Where can we be heard?

Oral Histories

Unearthed Collective was a group of artists, curators and neighbours who met monthly at Studio Voltaire to investigate Clapham’s community and history through the lens of creative practice. Where can we be heard? was an exhibition that was the culmination of their research and practice over the last ten months.

The collective has creatively explored Clapham’s lesser-known twentieth-century histories through research, talks, walks and visits. In this exhibition they brought together photography, printed matter, oral recordings and archival material to foreground both found and personal stories.

Unearthed Collective sought to ask what constitutes collective memory, how particular histories are imprinted and why these histories are buried in the first place. Working in partnership with local organisations and community members, their work interrogated patterns of dispersion and places of gathering.

Where can we be heard? asked who gets to decide what stories and places are remembered.

Unearthed Collective is: Chika Afam, Ally Appau, Ariel Collier, Allysa Gatinao, Lottie Gomes, Mercedes Halliday, Paul Halliday, Kate McKenzie and Jodi Miller.

Listen below to a series of audio recordings of conversations between Unearthed Collective and local residents and organisations reflecting on their memories of the area and changes in Clapham and its community. Please note that some of the audio recordings contain people discussing their experiences of racism.

With thanks to William Glass for sound editing assistance.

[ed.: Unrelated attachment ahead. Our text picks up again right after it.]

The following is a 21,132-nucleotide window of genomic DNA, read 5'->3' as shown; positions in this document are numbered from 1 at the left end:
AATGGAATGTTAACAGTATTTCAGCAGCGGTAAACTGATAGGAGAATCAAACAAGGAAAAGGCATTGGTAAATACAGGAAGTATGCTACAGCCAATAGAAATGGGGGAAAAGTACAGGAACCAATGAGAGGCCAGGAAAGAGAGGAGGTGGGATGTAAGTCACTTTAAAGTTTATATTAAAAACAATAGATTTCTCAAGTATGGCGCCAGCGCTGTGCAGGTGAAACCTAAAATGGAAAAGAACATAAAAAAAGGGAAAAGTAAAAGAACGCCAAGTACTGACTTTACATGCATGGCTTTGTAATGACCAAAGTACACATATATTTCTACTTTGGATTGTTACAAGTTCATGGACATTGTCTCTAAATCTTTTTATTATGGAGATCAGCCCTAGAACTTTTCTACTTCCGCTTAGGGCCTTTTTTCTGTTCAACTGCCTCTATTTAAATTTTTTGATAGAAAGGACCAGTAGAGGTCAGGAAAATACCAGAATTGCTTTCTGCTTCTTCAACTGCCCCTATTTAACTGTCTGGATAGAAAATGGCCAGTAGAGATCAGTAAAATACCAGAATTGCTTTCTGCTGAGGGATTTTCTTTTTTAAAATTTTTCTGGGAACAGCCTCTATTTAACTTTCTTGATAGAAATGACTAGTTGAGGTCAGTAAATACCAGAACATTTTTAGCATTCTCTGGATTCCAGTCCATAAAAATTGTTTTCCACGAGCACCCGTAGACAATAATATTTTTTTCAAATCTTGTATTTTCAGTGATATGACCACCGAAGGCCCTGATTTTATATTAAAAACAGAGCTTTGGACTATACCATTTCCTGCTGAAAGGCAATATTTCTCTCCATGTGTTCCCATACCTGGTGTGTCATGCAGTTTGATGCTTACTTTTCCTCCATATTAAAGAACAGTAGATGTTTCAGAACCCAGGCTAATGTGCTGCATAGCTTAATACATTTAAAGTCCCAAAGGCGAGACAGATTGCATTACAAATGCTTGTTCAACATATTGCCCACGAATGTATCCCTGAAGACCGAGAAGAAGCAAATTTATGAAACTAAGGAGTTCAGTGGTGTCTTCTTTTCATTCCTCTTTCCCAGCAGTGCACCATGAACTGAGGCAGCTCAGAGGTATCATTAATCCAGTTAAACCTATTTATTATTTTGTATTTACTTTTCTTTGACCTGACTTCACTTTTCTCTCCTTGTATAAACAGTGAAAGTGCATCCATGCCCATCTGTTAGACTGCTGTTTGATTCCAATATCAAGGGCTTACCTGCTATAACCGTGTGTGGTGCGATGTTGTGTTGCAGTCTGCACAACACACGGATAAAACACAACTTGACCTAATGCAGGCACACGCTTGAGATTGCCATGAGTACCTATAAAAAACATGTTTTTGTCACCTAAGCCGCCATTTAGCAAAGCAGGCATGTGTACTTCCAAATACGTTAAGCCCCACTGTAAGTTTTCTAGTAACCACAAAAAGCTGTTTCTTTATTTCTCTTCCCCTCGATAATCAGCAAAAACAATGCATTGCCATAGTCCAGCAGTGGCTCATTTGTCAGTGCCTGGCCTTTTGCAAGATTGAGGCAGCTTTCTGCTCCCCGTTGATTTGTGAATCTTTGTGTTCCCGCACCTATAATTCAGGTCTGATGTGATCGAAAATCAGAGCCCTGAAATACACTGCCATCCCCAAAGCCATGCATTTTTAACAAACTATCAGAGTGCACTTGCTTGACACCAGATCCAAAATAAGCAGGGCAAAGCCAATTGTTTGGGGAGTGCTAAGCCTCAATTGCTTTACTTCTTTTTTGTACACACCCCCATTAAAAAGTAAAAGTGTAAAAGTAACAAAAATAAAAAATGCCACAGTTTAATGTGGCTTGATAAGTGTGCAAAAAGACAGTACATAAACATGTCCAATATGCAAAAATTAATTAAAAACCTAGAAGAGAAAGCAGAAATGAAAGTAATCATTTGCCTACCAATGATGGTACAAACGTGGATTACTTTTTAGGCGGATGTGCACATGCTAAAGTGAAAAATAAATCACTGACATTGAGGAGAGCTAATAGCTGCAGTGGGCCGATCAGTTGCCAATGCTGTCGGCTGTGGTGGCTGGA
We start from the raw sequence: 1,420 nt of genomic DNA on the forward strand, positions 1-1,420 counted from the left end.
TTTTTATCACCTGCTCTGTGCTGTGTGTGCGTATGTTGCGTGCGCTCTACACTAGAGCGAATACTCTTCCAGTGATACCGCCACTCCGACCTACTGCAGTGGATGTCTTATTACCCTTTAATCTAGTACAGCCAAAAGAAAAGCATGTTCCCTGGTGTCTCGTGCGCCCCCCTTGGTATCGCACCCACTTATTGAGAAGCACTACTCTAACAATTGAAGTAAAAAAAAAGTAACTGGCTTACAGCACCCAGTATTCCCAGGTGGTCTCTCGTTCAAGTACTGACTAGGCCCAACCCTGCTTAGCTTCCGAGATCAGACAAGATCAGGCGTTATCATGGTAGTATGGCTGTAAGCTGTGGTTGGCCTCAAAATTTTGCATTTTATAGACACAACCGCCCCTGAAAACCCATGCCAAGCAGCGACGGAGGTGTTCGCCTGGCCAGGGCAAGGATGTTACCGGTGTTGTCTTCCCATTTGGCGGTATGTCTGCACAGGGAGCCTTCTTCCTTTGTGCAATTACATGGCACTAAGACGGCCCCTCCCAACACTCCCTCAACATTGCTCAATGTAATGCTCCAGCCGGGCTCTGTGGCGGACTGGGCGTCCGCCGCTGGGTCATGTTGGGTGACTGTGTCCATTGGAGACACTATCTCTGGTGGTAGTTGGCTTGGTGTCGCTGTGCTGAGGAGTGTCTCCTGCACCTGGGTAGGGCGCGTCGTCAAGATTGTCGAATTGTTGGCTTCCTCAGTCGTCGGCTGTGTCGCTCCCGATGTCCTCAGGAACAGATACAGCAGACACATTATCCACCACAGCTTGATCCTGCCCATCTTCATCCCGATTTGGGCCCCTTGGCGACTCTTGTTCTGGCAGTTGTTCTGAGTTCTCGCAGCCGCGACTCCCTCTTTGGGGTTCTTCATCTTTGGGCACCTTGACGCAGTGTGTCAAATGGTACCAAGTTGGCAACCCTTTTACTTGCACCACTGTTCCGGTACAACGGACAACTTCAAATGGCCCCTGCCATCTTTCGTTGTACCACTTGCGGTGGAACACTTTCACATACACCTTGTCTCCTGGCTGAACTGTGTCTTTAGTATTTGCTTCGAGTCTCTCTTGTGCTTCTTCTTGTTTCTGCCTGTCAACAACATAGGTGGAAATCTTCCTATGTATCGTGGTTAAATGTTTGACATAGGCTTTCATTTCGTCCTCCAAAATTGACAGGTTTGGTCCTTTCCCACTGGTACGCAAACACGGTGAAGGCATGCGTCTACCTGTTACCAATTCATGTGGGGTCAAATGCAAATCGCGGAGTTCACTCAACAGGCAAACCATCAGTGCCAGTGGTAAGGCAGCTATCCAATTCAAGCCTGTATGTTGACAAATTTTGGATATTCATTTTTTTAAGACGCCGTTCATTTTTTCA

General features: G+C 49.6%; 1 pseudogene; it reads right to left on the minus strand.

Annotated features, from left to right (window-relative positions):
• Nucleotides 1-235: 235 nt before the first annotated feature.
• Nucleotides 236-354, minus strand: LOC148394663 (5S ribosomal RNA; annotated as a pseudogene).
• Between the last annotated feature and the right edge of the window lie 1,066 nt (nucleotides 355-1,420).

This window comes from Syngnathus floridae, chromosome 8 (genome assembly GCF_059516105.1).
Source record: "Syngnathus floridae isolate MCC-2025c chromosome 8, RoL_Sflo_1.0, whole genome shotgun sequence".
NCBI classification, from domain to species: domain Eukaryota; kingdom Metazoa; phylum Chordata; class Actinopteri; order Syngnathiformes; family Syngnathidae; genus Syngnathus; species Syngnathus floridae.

Adam and Mark introduce the Socialist Party and discuss their headquarters in Clapham and the histories of speakers’ corners on Clapham Common and across London.

Lambeth College Basketball coach Amadu talks about the refurbishments to Clapham Common Basketball Courts and what the game means to him.

Kate talks about her connections to Clapham, starting Venn Street Market in 2009, the impact of Covid-19 and supermarket competitors on the market as a community space.

Oscar tells us about growing up in the squat-turned-housing cooperative 'Rectory Gardens', the young people who established the skatepark on Clapham Common and about gentrification in the area.

Rosy and Jamie discuss the importance of the church as a space for community and celebration, Clapham’s community and the Common and the effects of the pandemic.

Roxanne’s talks about being born and raised in Clapham, her memories of the area, her family’s experiences of racism and her father’s shop Clapham D.I.Y Centre.

Where can we be heard? forms part of Unearthed: Collective Histories - a twelve-month pilot programme of commissions, workshops and events uncovering the overlooked 20th Century histories of Studio Voltaire’s locality supported by Historic England, Hartfield Foundation and This is Clapham.

  1. Starting with a unique idea of unearthing histories left untold, informed by both the institution and the community as a generative rather than extractive practice, Unearthed Collective was born. Serving opportunities for budding artists, curators and neighbours interested in giving back to their community in a creative way are able to get paid for putting together an exhibition, tour and event focused on our findings.

  2. Photography by Zoë Maxwell

Studio Voltaire
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